Water Conditioning & Purification Magazine

Introduction to Commercial Water Treatment

By Greg S. Reyneke, CWS-VI

Asmart water dealership strives to perform well a wide variety of water quality improvement tasks for their clients. As your business matures, it is natural to be asked to help with commercial and industrial projects. You’d be foolish to assume that commercial work is merely a larger version of what you would do for a home, though. There are myriad additional concerns, the first and most important being your understanding of the consequences of failure of your solution/equipment.

When selling a residential softener, the worst thing that can happen if it doesn’t work is an inconvenience in the customer’s lifestyle and temporary increase in expense and cleaning burden. The consequences of failure are really what differentiate commercial and industrial applications. If a softener fails for a car wash, the cars aren’t quite as clean; if the softener in a laundromat fails, the soap doesn’t work as well; but, if a softener fails for an industrial boiler protection application, the consequences can be catastrophic. One can then logically deduce the following:

Consequences of failure


Residential application    Inconvenience
    No major financial impact


Commercial application    Inconvenience
    Minor impact on the process
    Minimal financial impact


Industrial application    Catastrophic failure of the process
    Major financial impact

So, when you’re evaluating the client’s application, be sure to ascertain what the consequences of failure are to ensure that you meet and exceed their expectations for deployment, longevity and redundancy.

Things to consider

As with anything, the first step to success in the C/I field is to understand what you’re working with. You need to learn about the process for which you’re treating water, understand the environment in which you will deploy the equipment and also understand the legal implications of the work that you are doing.

Process water quality requirements. Each process has certain specific water quality criteria. Whether you’re simply creating a particular quality of water as specified by the project engineer or acting as a problem solver to eliminate complicating factors from water, it is important to understand the actual water quality required and to create a reasonable set of expectations for yourself and the client. Consult with the manufacturer of equipment to be used in the client’s process to ensure that you consider their operational water quality requirements for optimal performance as well as warranty validation.

Site survey. Visit the job site, meet with your prospect and observe the potential location of the treatment equipment. This frequently overlooked step will save you numerous complications and hassles, as well as demonstrate to your prospect that you are committed to serving their needs. The site survey will help you in further understanding the process and developing a complete, logistical snapshot of the project. Ask the following questions:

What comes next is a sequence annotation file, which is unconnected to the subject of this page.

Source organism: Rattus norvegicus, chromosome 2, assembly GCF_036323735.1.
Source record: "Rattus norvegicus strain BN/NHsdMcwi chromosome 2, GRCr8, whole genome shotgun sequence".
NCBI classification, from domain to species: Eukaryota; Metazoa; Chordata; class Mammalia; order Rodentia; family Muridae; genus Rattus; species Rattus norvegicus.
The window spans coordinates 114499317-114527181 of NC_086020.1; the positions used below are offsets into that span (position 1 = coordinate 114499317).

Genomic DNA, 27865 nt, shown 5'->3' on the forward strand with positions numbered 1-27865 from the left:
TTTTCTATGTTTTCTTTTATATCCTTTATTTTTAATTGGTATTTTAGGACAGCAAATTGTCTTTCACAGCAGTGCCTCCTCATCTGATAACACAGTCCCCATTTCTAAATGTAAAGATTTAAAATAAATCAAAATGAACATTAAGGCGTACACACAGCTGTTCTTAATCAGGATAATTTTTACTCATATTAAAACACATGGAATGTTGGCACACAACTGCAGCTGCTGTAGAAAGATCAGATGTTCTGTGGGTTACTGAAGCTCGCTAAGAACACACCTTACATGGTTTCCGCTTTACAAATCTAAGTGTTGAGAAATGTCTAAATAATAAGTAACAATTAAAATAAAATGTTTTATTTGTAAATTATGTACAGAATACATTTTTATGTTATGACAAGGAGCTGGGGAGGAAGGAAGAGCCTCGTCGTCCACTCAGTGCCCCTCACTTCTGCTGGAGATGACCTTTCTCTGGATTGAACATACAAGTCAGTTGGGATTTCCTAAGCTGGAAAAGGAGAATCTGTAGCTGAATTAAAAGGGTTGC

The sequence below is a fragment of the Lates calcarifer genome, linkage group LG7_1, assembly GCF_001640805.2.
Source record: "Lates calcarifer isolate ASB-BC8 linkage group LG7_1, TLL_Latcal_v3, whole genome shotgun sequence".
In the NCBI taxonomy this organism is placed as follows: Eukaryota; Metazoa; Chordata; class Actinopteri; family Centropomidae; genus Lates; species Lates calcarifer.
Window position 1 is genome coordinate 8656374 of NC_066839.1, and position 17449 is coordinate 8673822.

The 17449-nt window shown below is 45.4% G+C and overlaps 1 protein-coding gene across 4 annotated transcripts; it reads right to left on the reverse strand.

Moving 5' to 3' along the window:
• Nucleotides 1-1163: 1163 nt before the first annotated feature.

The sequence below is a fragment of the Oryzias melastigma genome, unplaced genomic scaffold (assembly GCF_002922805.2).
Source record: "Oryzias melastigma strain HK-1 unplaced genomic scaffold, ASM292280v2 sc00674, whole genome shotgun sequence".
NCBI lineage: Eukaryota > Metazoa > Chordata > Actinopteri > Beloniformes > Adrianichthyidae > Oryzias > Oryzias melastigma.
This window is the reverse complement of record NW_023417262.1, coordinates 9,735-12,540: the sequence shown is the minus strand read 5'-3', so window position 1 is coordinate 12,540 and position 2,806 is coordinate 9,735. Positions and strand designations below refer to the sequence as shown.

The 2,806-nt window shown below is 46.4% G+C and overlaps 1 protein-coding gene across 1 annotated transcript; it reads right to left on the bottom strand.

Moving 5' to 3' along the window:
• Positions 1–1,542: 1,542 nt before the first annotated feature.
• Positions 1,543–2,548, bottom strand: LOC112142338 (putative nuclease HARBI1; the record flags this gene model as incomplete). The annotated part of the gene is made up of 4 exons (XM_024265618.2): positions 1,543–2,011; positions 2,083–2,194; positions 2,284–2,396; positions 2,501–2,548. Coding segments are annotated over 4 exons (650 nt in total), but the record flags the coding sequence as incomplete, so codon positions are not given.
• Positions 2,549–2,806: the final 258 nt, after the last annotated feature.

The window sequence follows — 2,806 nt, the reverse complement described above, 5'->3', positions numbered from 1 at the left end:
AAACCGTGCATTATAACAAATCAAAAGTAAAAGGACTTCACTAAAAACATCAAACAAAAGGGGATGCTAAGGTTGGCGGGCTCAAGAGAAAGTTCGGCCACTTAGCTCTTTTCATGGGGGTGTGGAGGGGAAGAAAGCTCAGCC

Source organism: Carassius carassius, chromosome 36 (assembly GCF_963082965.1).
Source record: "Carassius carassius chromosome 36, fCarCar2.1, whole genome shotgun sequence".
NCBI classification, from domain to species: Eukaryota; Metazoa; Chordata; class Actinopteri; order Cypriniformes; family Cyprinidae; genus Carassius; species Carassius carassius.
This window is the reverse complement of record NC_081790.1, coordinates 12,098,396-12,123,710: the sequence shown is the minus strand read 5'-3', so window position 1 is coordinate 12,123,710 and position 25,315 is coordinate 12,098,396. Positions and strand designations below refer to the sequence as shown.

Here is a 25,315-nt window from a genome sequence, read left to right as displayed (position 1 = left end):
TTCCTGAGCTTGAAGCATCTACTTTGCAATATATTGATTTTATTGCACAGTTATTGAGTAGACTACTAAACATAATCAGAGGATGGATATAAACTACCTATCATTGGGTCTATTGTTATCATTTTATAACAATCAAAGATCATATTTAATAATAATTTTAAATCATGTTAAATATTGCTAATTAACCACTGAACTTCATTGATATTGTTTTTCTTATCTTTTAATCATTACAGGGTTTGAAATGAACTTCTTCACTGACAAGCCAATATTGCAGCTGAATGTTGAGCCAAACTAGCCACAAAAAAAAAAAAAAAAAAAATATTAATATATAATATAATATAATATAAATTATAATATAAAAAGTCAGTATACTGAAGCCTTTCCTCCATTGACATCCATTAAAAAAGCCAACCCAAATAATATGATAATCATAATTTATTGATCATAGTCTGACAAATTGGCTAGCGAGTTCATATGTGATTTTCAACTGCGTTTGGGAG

• How far is this job site from my office (travel time for installation and service)?
  • What time of day can the installation team have access to the facility?
  • What times of day are convenient to the client (if any) to install a bypass loop?
  • Are there any dimensional constraints to the system (doorways, height, floor space)?
  • Are there any weight limitations (equipment to sit on a platform or to be wall-mounted)?
  • Is there an adequate electrical supply for water treatment equipment?
  • Is there an adequate drain for the water treatment equipment?
  • Are there any specific environmental challenges to deal with (temperature, humidity, vibration, intrinsically safe environment)?
  • Are there any specific drainage restrictions for this project (acid/alkaline discharge, discharge salinity, etc.)?
  • Are there any specific legal requirements to meet for this particular project (increased liability insurance, HAZMAT, OSHA, local licensing, corporate procurement programs, union participation, tribal authority, security clearances, GSA, state purchasing agencies, etc.)?

Don’t be afraid to ask lots of questions, it’s much more sensible to ask questions now than to wish that you had later.

Process water and operational requirements. Define what your client wants and what you can reasonably deliver.

  • What is the quality of water required?
  • What flowrate is required?
  • What delivery pressure is required?
  • How many hours of run-time will be required per day/operating cycle?
  • How much water will be used per day/operating cycle?
  • Is any major change (increase/decrease) in water consumption to be expected in the near future?
  • What level of redundancy is required?
  • Does any of the equipment require an ASME stamp?
  • Is an engineer’s stamp required for the equipment and piping design?
  • How soon does the client expect the system to be installed and fully operational?
  • Who will maintain this system?
  • What are the consequences of failure?